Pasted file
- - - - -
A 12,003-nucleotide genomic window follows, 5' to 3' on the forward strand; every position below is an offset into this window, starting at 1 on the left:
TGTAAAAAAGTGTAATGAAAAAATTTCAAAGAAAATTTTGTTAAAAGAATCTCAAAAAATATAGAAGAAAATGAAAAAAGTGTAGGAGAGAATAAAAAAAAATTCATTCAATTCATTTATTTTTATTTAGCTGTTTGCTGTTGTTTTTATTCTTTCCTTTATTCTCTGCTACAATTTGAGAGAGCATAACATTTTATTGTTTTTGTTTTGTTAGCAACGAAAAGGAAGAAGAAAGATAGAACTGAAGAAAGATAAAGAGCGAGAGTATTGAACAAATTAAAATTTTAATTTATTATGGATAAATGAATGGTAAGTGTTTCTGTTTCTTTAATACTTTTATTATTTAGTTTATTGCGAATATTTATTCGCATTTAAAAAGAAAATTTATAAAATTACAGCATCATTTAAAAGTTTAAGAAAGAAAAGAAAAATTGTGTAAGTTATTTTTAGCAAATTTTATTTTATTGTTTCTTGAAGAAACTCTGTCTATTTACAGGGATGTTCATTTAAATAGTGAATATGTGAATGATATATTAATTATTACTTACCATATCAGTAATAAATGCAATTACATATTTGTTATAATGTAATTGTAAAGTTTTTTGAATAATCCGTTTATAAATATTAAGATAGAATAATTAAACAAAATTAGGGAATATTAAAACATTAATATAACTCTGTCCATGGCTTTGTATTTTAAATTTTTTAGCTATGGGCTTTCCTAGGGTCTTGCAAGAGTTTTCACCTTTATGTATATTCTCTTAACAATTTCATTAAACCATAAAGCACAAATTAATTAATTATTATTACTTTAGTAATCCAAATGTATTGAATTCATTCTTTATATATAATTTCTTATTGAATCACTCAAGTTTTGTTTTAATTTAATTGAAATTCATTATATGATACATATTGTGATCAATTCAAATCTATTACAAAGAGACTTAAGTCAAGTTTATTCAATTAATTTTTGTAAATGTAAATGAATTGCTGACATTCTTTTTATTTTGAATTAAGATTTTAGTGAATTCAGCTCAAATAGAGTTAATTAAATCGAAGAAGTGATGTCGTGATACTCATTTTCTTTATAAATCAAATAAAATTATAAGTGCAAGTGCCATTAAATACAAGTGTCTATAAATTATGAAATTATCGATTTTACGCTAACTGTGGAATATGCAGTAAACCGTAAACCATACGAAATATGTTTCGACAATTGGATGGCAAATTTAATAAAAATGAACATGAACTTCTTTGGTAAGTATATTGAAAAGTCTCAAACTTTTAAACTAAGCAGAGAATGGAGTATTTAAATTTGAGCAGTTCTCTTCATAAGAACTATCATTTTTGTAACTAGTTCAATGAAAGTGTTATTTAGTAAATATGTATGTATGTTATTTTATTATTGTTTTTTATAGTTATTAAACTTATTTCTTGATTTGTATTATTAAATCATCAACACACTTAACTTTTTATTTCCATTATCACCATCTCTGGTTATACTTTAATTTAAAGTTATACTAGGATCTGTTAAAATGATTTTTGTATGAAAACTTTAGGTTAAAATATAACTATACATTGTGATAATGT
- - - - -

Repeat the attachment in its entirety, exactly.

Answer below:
A 12,003-nucleotide genomic window follows, 5' to 3' on the forward strand; every position below is an offset into this window, starting at 1 on the left:
TGTAAAAAAGTGTAATGAAAAAATTTCAAAGAAAATTTTGTTAAAAGAATCTCAAAAAATATAGAAGAAAATGAAAAAAGTGTAGGAGAGAATAAAAAAAAATTCATTCAATTCATTTATTTTTATTTAGCTGTTTGCTGTTGTTTTTATTCTTTCCTTTATTCTCTGCTACAATTTGAGAGAGCATAACATTTTATTGTTTTTGTTTTGTTAGCAACGAAAAGGAAGAAGAAAGATAGAACTGAAGAAAGATAAAGAGCGAGAGTATTGAACAAATTAAAATTTTAATTTATTATGGATAAATGAATGGTAAGTGTTTCTGTTTCTTTAATACTTTTATTATTTAGTTTATTGCGAATATTTATTCGCATTTAAAAAGAAAATTTATAAAATTACAGCATCATTTAAAAGTTTAAGAAAGAAAAGAAAAATTGTGTAAGTTATTTTTAGCAAATTTTATTTTATTGTTTCTTGAAGAAACTCTGTCTATTTACAGGGATGTTCATTTAAATAGTGAATATGTGAATGATATATTAATTATTACTTACCATATCAGTAATAAATGCAATTACATATTTGTTATAATGTAATTGTAAAGTTTTTTGAATAATCCGTTTATAAATATTAAGATAGAATAATTAAACAAAATTAGGGAATATTAAAACATTAATATAACTCTGTCCATGGCTTTGTATTTTAAATTTTTTAGCTATGGGCTTTCCTAGGGTCTTGCAAGAGTTTTCACCTTTATGTATATTCTCTTAACAATTTCATTAAACCATAAAGCACAAATTAATTAATTATTATTACTTTAGTAATCCAAATGTATTGAATTCATTCTTTATATATAATTTCTTATTGAATCACTCAAGTTTTGTTTTAATTTAATTGAAATTCATTATATGATACATATTGTGATCAATTCAAATCTATTACAAAGAGACTTAAGTCAAGTTTATTCAATTAATTTTTGTAAATGTAAATGAATTGCTGACATTCTTTTTATTTTGAATTAAGATTTTAGTGAATTCAGCTCAAATAGAGTTAATTAAATCGAAGAAGTGATGTCGTGATACTCATTTTCTTTATAAATCAAATAAAATTATAAGTGCAAGTGCCATTAAATACAAGTGTCTATAAATTATGAAATTATCGATTTTACGCTAACTGTGGAATATGCAGTAAACCGTAAACCATACGAAATATGTTTCGACAATTGGATGGCAAATTTAATAAAAATGAACATGAACTTCTTTGGTAAGTATATTGAAAAGTCTCAAACTTTTAAACTAAGCAGAGAATGGAGTATTTAAATTTGAGCAGTTCTCTTCATAAGAACTATCATTTTTGTAACTAGTTCAATGAAAGTGTTATTTAGTAAATATGTATGTATGTTATTTTATTATTGTTTTTTATAGTTATTAAACTTATTTCTTGATTTGTATTATTAAATCATCAACACACTTAACTTTTTATTTCCATTATCACCATCTCTGGTTATACTTTAATTTAAAGTTATACTAGGATCTGTTAAAATGATTTTTGTATGAAAACTTTAGGTTAAAATATAACTATACATTGTGATAATGT